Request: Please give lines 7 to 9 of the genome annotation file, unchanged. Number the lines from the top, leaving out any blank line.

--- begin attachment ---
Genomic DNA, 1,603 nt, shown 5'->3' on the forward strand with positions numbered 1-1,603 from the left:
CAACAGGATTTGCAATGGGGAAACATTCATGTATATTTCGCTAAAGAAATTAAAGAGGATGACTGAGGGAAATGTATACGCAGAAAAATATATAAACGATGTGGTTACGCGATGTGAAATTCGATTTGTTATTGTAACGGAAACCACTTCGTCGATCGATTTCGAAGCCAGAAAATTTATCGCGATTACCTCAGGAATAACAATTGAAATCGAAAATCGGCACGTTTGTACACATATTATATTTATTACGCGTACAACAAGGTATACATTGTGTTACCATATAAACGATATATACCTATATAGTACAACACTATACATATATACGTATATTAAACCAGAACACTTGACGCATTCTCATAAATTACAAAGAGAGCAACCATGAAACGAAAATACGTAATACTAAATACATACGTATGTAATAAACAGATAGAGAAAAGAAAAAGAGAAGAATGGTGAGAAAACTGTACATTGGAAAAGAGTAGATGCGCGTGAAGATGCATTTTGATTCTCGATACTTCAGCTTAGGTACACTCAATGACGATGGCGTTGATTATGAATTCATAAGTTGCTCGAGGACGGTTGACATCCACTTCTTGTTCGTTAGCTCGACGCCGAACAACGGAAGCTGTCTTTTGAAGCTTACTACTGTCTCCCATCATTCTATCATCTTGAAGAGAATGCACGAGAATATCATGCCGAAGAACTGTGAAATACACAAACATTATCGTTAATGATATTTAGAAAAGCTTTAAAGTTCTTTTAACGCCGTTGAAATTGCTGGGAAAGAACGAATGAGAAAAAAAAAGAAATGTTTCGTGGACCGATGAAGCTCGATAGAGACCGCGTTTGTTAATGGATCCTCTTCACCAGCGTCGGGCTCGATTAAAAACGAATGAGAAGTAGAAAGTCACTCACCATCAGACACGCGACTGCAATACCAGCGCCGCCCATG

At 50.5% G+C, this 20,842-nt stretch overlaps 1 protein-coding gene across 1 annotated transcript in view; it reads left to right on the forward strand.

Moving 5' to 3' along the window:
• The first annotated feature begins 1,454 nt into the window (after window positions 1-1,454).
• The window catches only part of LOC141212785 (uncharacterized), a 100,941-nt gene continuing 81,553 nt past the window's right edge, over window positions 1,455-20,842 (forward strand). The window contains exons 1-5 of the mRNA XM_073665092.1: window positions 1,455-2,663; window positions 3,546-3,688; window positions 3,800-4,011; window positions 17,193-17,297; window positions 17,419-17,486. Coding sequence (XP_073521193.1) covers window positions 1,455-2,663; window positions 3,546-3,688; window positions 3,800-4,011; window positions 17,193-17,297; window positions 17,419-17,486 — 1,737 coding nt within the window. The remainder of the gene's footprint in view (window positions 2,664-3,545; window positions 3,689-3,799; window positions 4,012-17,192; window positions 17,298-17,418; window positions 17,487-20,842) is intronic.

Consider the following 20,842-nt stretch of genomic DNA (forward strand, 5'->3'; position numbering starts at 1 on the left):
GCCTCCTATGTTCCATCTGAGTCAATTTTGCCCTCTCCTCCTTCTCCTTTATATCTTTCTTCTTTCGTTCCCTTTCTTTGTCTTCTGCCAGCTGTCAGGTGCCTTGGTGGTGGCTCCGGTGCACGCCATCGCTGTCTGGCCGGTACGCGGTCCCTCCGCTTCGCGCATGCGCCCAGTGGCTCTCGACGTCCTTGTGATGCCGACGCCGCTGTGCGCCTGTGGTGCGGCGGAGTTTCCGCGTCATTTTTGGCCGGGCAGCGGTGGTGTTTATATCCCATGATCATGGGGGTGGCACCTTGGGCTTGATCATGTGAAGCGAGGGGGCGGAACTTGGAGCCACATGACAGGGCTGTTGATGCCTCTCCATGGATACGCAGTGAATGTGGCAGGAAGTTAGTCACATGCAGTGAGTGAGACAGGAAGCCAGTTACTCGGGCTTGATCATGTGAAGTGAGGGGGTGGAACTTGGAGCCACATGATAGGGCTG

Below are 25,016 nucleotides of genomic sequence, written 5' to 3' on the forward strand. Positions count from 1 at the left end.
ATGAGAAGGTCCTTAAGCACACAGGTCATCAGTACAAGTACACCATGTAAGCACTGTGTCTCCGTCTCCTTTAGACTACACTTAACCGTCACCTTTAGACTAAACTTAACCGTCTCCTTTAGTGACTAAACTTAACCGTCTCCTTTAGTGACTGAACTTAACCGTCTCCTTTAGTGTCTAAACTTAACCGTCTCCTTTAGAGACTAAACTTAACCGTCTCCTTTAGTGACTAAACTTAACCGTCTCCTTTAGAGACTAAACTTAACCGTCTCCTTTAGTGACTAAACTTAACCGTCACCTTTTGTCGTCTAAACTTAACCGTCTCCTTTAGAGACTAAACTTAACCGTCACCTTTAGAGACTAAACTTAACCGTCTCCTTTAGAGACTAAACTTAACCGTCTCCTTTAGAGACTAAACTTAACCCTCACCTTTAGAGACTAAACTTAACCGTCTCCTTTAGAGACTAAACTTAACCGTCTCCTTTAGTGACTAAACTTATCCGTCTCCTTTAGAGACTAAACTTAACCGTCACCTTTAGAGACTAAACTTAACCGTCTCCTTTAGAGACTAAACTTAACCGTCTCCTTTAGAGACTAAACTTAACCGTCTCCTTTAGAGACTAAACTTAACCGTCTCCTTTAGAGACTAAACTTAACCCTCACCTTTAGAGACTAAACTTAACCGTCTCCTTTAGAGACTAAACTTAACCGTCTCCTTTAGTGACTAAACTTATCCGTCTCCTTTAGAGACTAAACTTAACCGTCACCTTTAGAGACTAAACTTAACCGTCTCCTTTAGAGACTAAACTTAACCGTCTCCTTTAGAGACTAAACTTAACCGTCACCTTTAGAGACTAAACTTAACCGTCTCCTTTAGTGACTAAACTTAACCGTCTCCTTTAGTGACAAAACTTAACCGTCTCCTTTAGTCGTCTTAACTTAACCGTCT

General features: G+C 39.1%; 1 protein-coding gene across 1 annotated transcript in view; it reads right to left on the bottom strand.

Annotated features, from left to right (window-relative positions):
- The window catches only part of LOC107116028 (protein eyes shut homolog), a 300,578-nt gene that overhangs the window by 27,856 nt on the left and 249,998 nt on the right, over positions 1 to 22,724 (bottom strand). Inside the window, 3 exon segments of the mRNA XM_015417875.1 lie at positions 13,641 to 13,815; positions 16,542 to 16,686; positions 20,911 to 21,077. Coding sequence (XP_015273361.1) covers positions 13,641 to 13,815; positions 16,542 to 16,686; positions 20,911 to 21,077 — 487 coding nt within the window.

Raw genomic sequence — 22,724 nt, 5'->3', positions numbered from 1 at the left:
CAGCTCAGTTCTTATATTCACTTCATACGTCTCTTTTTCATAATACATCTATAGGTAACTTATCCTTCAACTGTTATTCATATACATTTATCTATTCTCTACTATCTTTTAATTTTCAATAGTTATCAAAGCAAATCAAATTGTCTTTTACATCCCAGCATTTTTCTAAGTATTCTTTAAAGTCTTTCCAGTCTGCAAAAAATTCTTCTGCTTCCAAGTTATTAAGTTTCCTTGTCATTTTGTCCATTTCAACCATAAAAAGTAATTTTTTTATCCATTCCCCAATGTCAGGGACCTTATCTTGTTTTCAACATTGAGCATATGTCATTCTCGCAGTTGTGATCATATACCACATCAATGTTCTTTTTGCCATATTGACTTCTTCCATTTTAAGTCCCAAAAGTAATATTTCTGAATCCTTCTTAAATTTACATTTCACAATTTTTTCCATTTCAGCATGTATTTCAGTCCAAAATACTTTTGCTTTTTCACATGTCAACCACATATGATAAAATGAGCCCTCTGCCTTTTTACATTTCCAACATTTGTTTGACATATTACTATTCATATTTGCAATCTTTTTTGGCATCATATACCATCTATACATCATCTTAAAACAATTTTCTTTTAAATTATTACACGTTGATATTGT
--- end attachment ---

Consider the following 20,842-nt stretch of genomic DNA (forward strand, 5'->3'; position numbering starts at 1 on the left):
GCCTCCTATGTTCCATCTGAGTCAATTTTGCCCTCTCCTCCTTCTCCTTTATATCTTTCTTCTTTCGTTCCCTTTCTTTGTCTTCTGCCAGCTGTCAGGTGCCTTGGTGGTGGCTCCGGTGCACGCCATCGCTGTCTGGCCGGTACGCGGTCCCTCCGCTTCGCGCATGCGCCCAGTGGCTCTCGACGTCCTTGTGATGCCGACGCCGCTGTGCGCCTGTGGTGCGGCGGAGTTTCCGCGTCATTTTTGGCCGGGCAGCGGTGGTGTTTATATCCCATGATCATGGGGGTGGCACCTTGGGCTTGATCATGTGAAGCGAGGGGGCGGAACTTGGAGCCACATGACAGGGCTGTTGATGCCTCTCCATGGATACGCAGTGAATGTGGCAGGAAGTTAGTCACATGCAGTGAGTGAGACAGGAAGCCAGTTACTCGGGCTTGATCATGTGAAGTGAGGGGGTGGAACTTGGAGCCACATGATAGGGCTG

Below are 25,016 nucleotides of genomic sequence, written 5' to 3' on the forward strand. Positions count from 1 at the left end.